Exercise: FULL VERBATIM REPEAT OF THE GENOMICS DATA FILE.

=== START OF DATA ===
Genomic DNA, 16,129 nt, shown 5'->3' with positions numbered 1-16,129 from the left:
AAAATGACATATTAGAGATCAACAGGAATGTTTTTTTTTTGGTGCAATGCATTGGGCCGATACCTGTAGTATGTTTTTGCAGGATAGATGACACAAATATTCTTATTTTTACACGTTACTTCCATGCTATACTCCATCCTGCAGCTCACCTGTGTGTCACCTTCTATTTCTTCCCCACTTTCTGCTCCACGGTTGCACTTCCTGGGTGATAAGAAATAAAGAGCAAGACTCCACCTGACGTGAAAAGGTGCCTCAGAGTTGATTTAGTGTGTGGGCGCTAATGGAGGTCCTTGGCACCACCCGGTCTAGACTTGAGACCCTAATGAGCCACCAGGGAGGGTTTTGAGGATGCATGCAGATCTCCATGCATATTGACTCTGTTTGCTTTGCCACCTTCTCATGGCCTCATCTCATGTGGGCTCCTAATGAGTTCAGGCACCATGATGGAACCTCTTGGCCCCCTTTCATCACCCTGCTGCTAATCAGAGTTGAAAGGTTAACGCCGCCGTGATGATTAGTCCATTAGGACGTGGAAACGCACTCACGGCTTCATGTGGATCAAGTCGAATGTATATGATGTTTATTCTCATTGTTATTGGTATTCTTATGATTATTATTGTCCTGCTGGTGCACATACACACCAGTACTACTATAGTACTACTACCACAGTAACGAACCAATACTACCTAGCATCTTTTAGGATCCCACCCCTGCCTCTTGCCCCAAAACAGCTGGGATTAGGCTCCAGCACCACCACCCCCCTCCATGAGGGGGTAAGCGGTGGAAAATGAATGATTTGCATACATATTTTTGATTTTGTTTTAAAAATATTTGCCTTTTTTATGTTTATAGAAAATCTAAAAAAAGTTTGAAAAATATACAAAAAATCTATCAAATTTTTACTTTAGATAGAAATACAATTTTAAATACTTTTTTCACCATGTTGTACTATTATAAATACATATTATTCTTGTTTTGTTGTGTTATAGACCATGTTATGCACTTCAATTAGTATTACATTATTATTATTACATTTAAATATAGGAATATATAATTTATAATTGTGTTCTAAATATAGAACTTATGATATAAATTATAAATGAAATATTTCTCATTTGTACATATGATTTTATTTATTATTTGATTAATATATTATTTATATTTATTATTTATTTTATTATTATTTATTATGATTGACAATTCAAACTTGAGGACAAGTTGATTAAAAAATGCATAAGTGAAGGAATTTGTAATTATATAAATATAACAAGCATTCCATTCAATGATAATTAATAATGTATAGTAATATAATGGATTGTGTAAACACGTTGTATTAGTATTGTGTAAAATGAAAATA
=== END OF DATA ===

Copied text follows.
Genomic DNA, 16,129 nt, shown 5'->3' with positions numbered 1-16,129 from the left:
AAAATGACATATTAGAGATCAACAGGAATGTTTTTTTTTTGGTGCAATGCATTGGGCCGATACCTGTAGTATGTTTTTGCAGGATAGATGACACAAATATTCTTATTTTTACACGTTACTTCCATGCTATACTCCATCCTGCAGCTCACCTGTGTGTCACCTTCTATTTCTTCCCCACTTTCTGCTCCACGGTTGCACTTCCTGGGTGATAAGAAATAAAGAGCAAGACTCCACCTGACGTGAAAAGGTGCCTCAGAGTTGATTTAGTGTGTGGGCGCTAATGGAGGTCCTTGGCACCACCCGGTCTAGACTTGAGACCCTAATGAGCCACCAGGGAGGGTTTTGAGGATGCATGCAGATCTCCATGCATATTGACTCTGTTTGCTTTGCCACCTTCTCATGGCCTCATCTCATGTGGGCTCCTAATGAGTTCAGGCACCATGATGGAACCTCTTGGCCCCCTTTCATCACCCTGCTGCTAATCAGAGTTGAAAGGTTAACGCCGCCGTGATGATTAGTCCATTAGGACGTGGAAACGCACTCACGGCTTCATGTGGATCAAGTCGAATGTATATGATGTTTATTCTCATTGTTATTGGTATTCTTATGATTATTATTGTCCTGCTGGTGCACATACACACCAGTACTACTATAGTACTACTACCACAGTAACGAACCAATACTACCTAGCATCTTTTAGGATCCCACCCCTGCCTCTTGCCCCAAAACAGCTGGGATTAGGCTCCAGCACCACCACCCCCCTCCATGAGGGGGTAAGCGGTGGAAAATGAATGATTTGCATACATATTTTTGATTTTGTTTTAAAAATATTTGCCTTTTTTATGTTTATAGAAAATCTAAAAAAAGTTTGAAAAATATACAAAAAATCTATCAAATTTTTACTTTAGATAGAAATACAATTTTAAATACTTTTTTCACCATGTTGTACTATTATAAATACATATTATTCTTGTTTTGTTGTGTTATAGACCATGTTATGCACTTCAATTAGTATTACATTATTATTATTACATTTAAATATAGGAATATATAATTTATAATTGTGTTCTAAATATAGAACTTATGATATAAATTATAAATGAAATATTTCTCATTTGTACATATGATTTTATTTATTATTTGATTAATATATTATTTATATTTATTATTTATTTTATTATTATTTATTATGATTGACAATTCAAACTTGAGGACAAGTTGATTAAAAAATGCATAAGTGAAGGAATTTGTAATTATATAAATATAACAAGCATTCCATTCAATGATAATTAATAATGTATAGTAATATAATGGATTGTGTAAACACGTTGTATTAGTATTGTGTAAAATGAAAATA